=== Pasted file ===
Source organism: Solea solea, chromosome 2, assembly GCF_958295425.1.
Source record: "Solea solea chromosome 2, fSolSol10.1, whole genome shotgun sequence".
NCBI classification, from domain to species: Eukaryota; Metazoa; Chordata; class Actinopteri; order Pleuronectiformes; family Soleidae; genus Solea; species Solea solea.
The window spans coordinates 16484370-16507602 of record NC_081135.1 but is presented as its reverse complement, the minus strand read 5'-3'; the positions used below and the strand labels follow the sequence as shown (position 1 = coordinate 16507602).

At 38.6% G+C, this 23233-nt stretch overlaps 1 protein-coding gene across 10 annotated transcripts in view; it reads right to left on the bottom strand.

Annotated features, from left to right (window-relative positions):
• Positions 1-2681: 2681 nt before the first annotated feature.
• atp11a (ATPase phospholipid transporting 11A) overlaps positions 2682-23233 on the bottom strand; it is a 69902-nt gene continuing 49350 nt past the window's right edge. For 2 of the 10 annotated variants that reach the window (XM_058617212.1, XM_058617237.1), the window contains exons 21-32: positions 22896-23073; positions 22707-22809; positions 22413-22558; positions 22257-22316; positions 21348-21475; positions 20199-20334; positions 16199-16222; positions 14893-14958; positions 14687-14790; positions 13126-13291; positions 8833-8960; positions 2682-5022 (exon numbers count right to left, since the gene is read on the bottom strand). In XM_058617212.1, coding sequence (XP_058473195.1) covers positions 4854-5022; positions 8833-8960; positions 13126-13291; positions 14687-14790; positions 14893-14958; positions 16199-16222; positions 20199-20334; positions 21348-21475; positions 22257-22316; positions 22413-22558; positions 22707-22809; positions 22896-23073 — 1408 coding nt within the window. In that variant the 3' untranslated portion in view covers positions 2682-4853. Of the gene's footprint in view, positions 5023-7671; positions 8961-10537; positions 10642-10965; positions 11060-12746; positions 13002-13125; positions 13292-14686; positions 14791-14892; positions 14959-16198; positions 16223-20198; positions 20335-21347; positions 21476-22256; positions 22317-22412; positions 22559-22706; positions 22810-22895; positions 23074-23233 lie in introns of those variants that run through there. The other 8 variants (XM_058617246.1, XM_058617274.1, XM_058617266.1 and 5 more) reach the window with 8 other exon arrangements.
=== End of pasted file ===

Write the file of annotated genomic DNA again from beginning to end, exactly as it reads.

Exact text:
Source organism: Solea solea, chromosome 2, assembly GCF_958295425.1.
Source record: "Solea solea chromosome 2, fSolSol10.1, whole genome shotgun sequence".
NCBI classification, from domain to species: Eukaryota; Metazoa; Chordata; class Actinopteri; order Pleuronectiformes; family Soleidae; genus Solea; species Solea solea.
The window spans coordinates 16484370-16507602 of record NC_081135.1 but is presented as its reverse complement, the minus strand read 5'-3'; the positions used below and the strand labels follow the sequence as shown (position 1 = coordinate 16507602).

At 38.6% G+C, this 23233-nt stretch overlaps 1 protein-coding gene across 10 annotated transcripts in view; it reads right to left on the bottom strand.

Annotated features, from left to right (window-relative positions):
• Positions 1-2681: 2681 nt before the first annotated feature.
• atp11a (ATPase phospholipid transporting 11A) overlaps positions 2682-23233 on the bottom strand; it is a 69902-nt gene continuing 49350 nt past the window's right edge. For 2 of the 10 annotated variants that reach the window (XM_058617212.1, XM_058617237.1), the window contains exons 21-32: positions 22896-23073; positions 22707-22809; positions 22413-22558; positions 22257-22316; positions 21348-21475; positions 20199-20334; positions 16199-16222; positions 14893-14958; positions 14687-14790; positions 13126-13291; positions 8833-8960; positions 2682-5022 (exon numbers count right to left, since the gene is read on the bottom strand). In XM_058617212.1, coding sequence (XP_058473195.1) covers positions 4854-5022; positions 8833-8960; positions 13126-13291; positions 14687-14790; positions 14893-14958; positions 16199-16222; positions 20199-20334; positions 21348-21475; positions 22257-22316; positions 22413-22558; positions 22707-22809; positions 22896-23073 — 1408 coding nt within the window. In that variant the 3' untranslated portion in view covers positions 2682-4853. Of the gene's footprint in view, positions 5023-7671; positions 8961-10537; positions 10642-10965; positions 11060-12746; positions 13002-13125; positions 13292-14686; positions 14791-14892; positions 14959-16198; positions 16223-20198; positions 20335-21347; positions 21476-22256; positions 22317-22412; positions 22559-22706; positions 22810-22895; positions 23074-23233 lie in introns of those variants that run through there. The other 8 variants (XM_058617246.1, XM_058617274.1, XM_058617266.1 and 5 more) reach the window with 8 other exon arrangements.